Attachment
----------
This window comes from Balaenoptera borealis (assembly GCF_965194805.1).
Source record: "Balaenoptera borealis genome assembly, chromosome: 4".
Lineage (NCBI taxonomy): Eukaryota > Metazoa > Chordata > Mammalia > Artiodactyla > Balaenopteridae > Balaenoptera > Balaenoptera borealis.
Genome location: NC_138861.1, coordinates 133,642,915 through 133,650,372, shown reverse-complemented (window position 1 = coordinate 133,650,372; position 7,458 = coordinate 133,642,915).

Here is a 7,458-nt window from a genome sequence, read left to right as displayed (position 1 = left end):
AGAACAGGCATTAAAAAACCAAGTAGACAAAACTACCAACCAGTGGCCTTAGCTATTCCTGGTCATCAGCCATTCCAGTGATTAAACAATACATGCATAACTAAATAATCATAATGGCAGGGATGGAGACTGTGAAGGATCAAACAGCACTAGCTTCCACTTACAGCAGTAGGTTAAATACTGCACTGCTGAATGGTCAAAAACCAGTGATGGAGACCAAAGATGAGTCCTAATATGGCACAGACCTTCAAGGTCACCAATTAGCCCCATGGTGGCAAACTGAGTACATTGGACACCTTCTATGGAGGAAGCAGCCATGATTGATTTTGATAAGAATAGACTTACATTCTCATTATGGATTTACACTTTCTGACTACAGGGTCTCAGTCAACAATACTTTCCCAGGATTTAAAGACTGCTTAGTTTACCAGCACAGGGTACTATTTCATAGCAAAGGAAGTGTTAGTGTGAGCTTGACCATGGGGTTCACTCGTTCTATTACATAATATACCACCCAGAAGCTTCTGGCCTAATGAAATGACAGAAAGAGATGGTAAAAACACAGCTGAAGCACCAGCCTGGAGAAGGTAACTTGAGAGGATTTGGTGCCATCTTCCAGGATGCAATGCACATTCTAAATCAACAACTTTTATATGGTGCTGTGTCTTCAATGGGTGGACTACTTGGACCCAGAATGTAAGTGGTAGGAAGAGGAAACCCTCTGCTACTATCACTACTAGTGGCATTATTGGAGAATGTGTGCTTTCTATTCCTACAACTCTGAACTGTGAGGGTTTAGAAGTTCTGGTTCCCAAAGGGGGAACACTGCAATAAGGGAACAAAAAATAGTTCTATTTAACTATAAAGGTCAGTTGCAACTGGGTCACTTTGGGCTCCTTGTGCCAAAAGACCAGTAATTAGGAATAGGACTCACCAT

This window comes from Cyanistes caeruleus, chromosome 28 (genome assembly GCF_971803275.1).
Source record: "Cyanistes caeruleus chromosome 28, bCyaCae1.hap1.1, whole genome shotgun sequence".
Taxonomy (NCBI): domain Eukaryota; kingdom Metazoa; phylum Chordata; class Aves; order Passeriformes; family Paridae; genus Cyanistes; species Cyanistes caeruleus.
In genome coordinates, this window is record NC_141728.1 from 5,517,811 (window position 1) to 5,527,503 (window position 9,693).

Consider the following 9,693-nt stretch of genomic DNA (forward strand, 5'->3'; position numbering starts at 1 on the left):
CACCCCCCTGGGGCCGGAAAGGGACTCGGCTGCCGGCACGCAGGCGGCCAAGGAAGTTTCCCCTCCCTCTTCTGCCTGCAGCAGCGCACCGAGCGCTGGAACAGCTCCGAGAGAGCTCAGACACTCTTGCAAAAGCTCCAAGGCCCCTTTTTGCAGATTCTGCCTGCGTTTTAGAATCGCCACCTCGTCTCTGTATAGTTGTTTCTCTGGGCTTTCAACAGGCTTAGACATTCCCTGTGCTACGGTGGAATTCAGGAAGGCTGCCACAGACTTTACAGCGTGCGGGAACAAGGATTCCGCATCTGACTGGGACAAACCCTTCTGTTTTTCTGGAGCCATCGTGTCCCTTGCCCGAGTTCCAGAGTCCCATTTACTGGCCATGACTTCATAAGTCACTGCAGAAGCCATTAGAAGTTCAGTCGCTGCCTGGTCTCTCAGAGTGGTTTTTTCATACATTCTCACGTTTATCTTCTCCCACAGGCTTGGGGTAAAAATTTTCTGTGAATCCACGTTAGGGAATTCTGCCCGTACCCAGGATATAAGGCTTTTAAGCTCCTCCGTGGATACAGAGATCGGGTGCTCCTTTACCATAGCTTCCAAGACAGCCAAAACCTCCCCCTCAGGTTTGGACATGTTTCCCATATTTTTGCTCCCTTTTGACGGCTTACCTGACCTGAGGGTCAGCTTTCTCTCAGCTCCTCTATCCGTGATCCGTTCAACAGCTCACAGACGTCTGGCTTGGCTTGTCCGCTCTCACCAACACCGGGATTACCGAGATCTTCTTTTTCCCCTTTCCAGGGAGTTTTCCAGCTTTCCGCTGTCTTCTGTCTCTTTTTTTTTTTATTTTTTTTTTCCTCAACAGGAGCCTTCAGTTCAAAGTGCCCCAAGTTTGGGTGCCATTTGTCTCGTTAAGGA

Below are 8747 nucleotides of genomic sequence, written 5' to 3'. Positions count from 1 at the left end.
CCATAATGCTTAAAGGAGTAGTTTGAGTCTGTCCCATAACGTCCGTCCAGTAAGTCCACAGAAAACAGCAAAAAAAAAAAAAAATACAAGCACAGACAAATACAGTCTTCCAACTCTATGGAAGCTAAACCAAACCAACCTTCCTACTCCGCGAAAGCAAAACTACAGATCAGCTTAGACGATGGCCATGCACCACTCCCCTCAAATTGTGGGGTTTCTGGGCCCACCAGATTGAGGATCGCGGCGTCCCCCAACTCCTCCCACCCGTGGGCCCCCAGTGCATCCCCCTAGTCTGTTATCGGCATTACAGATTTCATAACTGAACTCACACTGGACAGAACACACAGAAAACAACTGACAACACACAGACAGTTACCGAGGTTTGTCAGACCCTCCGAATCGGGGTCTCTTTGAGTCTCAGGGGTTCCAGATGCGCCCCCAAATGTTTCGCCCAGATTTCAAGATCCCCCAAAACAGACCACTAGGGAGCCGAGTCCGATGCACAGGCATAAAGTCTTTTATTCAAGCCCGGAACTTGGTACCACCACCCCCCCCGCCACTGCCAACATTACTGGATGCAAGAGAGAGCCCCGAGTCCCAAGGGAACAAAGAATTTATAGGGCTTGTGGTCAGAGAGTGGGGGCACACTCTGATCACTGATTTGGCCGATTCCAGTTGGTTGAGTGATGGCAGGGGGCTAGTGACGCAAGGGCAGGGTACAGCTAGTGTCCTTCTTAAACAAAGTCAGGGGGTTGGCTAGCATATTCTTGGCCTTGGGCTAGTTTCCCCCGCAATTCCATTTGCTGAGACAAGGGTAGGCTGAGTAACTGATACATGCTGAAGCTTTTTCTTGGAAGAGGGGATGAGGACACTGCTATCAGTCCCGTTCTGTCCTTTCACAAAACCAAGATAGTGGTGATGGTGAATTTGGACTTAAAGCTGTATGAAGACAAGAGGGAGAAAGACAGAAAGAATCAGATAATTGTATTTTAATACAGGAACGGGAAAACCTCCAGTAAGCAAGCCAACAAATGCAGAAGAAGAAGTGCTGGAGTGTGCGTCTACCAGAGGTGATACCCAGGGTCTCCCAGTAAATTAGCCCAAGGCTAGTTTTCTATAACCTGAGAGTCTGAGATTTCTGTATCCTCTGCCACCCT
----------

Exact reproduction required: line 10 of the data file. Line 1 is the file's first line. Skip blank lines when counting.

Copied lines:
In genome coordinates, this window is record NC_141728.1 from 5,517,811 (window position 1) to 5,527,503 (window position 9,693).